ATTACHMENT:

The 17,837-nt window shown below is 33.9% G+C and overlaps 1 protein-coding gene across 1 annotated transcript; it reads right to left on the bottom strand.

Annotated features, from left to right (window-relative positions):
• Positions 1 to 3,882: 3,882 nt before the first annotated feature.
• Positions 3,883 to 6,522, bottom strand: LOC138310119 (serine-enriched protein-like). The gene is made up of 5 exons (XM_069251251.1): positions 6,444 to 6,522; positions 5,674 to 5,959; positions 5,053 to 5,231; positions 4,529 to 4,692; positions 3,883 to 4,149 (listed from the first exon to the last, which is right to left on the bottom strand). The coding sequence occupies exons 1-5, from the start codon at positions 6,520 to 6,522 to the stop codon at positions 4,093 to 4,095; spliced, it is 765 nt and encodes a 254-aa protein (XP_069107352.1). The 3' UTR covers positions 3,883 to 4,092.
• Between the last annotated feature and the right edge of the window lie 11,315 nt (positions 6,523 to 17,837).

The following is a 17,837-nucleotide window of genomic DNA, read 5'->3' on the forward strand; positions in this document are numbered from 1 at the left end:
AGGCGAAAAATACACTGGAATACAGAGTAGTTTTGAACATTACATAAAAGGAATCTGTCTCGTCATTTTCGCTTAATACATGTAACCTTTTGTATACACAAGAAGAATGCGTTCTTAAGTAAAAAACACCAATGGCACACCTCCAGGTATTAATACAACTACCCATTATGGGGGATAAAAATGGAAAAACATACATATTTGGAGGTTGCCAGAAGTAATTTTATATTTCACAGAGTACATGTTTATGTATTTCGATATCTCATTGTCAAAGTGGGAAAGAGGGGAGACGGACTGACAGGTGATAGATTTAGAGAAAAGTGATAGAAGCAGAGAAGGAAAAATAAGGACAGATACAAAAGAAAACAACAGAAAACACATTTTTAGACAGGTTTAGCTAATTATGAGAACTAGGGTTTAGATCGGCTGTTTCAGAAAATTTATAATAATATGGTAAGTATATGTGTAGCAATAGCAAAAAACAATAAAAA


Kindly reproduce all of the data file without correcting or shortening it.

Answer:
The 17,837-nt window shown below is 33.9% G+C and overlaps 1 protein-coding gene across 1 annotated transcript; it reads right to left on the bottom strand.

Annotated features, from left to right (window-relative positions):
• Positions 1 to 3,882: 3,882 nt before the first annotated feature.
• Positions 3,883 to 6,522, bottom strand: LOC138310119 (serine-enriched protein-like). The gene is made up of 5 exons (XM_069251251.1): positions 6,444 to 6,522; positions 5,674 to 5,959; positions 5,053 to 5,231; positions 4,529 to 4,692; positions 3,883 to 4,149 (listed from the first exon to the last, which is right to left on the bottom strand). The coding sequence occupies exons 1-5, from the start codon at positions 6,520 to 6,522 to the stop codon at positions 4,093 to 4,095; spliced, it is 765 nt and encodes a 254-aa protein (XP_069107352.1). The 3' UTR covers positions 3,883 to 4,092.
• Between the last annotated feature and the right edge of the window lie 11,315 nt (positions 6,523 to 17,837).

The following is a 17,837-nucleotide window of genomic DNA, read 5'->3' on the forward strand; positions in this document are numbered from 1 at the left end:
AGGCGAAAAATACACTGGAATACAGAGTAGTTTTGAACATTACATAAAAGGAATCTGTCTCGTCATTTTCGCTTAATACATGTAACCTTTTGTATACACAAGAAGAATGCGTTCTTAAGTAAAAAACACCAATGGCACACCTCCAGGTATTAATACAACTACCCATTATGGGGGATAAAAATGGAAAAACATACATATTTGGAGGTTGCCAGAAGTAATTTTATATTTCACAGAGTACATGTTTATGTATTTCGATATCTCATTGTCAAAGTGGGAAAGAGGGGAGACGGACTGACAGGTGATAGATTTAGAGAAAAGTGATAGAAGCAGAGAAGGAAAAATAAGGACAGATACAAAAGAAAACAACAGAAAACACATTTTTAGACAGGTTTAGCTAATTATGAGAACTAGGGTTTAGATCGGCTGTTTCAGAAAATTTATAATAATATGGTAAGTATATGTGTAGCAATAGCAAAAAACAATAAAAA